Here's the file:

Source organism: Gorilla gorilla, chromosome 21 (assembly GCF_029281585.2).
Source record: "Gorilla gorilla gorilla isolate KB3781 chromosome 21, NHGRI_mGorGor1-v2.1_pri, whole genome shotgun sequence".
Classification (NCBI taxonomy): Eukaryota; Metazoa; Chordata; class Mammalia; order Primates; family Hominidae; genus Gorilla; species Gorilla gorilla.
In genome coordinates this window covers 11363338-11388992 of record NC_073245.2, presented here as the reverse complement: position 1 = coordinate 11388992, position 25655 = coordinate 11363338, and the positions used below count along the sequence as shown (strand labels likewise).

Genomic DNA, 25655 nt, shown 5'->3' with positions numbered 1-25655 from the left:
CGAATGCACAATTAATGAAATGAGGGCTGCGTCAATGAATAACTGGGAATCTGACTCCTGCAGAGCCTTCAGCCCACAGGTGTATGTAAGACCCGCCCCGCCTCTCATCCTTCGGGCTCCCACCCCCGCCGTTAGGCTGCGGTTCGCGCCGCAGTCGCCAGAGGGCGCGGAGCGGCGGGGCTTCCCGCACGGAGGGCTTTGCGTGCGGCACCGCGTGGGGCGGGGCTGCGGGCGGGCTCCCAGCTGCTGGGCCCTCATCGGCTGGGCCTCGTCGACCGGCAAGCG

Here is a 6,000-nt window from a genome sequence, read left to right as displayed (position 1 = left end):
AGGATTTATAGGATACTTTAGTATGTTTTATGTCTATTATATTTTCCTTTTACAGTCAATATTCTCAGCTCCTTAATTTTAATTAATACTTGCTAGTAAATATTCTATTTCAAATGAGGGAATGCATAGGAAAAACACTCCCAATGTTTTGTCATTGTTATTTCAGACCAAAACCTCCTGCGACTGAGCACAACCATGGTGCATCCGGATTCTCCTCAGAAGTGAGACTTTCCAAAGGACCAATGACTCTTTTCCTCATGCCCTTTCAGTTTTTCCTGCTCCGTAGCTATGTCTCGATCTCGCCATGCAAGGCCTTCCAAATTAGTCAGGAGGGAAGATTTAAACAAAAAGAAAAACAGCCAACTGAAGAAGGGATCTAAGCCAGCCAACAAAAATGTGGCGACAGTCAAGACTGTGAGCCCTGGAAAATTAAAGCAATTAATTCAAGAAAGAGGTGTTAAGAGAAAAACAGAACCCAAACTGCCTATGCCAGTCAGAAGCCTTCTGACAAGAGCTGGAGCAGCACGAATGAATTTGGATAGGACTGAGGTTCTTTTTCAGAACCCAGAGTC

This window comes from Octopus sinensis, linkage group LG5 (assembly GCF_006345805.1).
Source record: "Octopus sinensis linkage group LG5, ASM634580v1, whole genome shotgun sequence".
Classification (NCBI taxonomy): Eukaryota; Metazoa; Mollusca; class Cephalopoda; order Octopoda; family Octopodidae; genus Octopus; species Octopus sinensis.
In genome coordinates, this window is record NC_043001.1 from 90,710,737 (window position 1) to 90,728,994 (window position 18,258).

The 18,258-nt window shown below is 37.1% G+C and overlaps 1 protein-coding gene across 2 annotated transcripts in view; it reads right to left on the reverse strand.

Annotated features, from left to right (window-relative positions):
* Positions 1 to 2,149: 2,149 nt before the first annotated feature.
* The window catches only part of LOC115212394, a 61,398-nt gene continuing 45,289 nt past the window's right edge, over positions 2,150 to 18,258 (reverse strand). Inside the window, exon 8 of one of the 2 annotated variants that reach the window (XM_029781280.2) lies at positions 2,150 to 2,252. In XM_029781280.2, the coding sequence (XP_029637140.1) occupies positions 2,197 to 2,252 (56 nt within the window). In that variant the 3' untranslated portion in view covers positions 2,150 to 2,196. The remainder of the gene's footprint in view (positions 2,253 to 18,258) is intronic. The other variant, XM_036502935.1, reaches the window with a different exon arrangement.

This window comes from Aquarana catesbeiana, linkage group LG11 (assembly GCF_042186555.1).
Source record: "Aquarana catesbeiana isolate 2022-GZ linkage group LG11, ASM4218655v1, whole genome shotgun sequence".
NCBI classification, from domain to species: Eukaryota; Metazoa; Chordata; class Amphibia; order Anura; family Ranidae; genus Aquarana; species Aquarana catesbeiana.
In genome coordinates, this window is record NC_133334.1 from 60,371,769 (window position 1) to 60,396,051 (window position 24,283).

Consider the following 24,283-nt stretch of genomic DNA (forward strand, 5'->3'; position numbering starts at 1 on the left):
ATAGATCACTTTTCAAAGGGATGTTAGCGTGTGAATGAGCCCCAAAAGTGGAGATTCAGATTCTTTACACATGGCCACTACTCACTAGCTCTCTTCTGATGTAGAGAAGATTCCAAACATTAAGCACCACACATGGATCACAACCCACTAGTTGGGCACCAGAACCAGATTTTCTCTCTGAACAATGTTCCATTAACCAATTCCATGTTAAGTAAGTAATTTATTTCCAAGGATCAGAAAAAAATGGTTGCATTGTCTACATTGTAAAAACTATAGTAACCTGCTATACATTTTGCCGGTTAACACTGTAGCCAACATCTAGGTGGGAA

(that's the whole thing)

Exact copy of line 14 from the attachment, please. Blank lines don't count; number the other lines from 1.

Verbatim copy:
Annotated features, from left to right (window-relative positions):